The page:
Part of that reason is how many variables architects have to think about. “In their space, there are so many variables that they have to consider these days that maybe they didn't have to be considered: regulatory, legal, environmental —10, 15, 20 years ago, they didn't have to have their arms around all that. Now that they do, they're looking for things that are just going to check the box and make sure they don't have to worry about it.”
They don’t want to get a complaint, callback or their reputation hurt.
Addressing Customer Pain Points
How can manufacturers decide if they should innovate and create new products based on pain points that they hear from their customers? For Tom, it’s a multi-pronged approach.
First, the company hosts an innovation team that includes people from all across the company, including at least one salesperson to ensure there’s an outside perspective.
Then, they use a grading system. They look at possible market size and use that to decide how they can allocate resources. CC generally takes an aggressive approach. If a client says something might be an issue, they’ll take the time to try and fix it and test options.
For example, they recently applied for a patent for a new product. Several months ago, a client with a big line of semi-transparent stains mentioned they were struggling with getting samples in the marketplace due to a chemical shortage on their end. They wanted to divert as much of the chemical they had to production instead of sampling. To do that, they wanted Color Communications to come up with a way to do semi-transparent stains the same way they did their peel-and-stick labels.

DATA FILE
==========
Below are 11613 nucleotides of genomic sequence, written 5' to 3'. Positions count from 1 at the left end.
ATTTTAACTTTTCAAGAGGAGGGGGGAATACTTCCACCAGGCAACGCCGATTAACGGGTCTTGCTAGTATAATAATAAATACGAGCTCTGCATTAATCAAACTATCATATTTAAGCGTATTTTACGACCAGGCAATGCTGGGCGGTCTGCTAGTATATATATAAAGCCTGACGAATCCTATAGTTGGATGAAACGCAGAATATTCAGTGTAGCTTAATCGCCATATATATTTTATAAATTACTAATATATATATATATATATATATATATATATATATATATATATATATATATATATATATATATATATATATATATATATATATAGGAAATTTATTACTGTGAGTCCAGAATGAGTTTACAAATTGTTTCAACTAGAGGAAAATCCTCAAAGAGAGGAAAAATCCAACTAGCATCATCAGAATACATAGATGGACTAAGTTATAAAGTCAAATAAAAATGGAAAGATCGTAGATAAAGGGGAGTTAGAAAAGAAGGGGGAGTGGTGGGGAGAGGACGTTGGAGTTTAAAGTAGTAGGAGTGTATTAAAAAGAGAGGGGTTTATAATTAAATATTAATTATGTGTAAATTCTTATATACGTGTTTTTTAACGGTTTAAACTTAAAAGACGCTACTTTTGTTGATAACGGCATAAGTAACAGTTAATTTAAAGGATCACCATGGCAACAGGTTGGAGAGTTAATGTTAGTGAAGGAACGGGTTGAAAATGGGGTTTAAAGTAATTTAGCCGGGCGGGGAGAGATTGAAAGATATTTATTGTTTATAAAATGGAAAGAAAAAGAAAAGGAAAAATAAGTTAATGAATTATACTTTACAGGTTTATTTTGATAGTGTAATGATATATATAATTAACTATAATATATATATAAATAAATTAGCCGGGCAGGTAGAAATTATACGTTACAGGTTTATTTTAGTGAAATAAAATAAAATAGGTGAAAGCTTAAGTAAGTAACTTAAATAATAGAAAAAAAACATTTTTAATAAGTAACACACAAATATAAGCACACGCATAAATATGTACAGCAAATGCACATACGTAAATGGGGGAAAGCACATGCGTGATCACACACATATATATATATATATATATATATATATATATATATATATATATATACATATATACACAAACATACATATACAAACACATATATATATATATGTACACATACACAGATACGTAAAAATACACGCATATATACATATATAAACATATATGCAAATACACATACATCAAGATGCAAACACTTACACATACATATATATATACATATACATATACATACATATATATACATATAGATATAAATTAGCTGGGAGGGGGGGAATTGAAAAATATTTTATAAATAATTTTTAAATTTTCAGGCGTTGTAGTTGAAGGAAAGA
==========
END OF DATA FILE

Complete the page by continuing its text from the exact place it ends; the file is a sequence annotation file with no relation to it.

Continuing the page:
This pain point wasn’t on CC’s radar at all, but they went after it with gusto and managed to create exactly what the client needed. (Check out the YouTube video of this episode to see the finished product!)
When deciding whether to create a new product, it’s important to remember that you need to make money. There has to be a point where you say, “enough is enough.” Make sure you’re running the business while also trying to innovate.
It’s also important to keep the person who had the idea up to date. If you don’t communicate progress with the client who had the request, you’ll quickly have an angry customer. Remember to keep an open feedback loop with the person — tell them how you're progressing, if you can’t do it or if you can but there will be a cost to them.
Want Even More Insight?
Tom’s advice to manufacturers to be successful over the next year is to remember that budget scrutiny is higher than ever. To convince architects or other clients to purchase from you, you need to be as granular as you can about why buying from you makes sense, as well as granular about what the end user’s experience is going to be with the product. Then, try to connect the online and offline experience so they can get the story and the product (or sample) easily.
To learn more about innovating based on pain points, listen to the entire episode here. You can reach out to Tom via email at [email protected].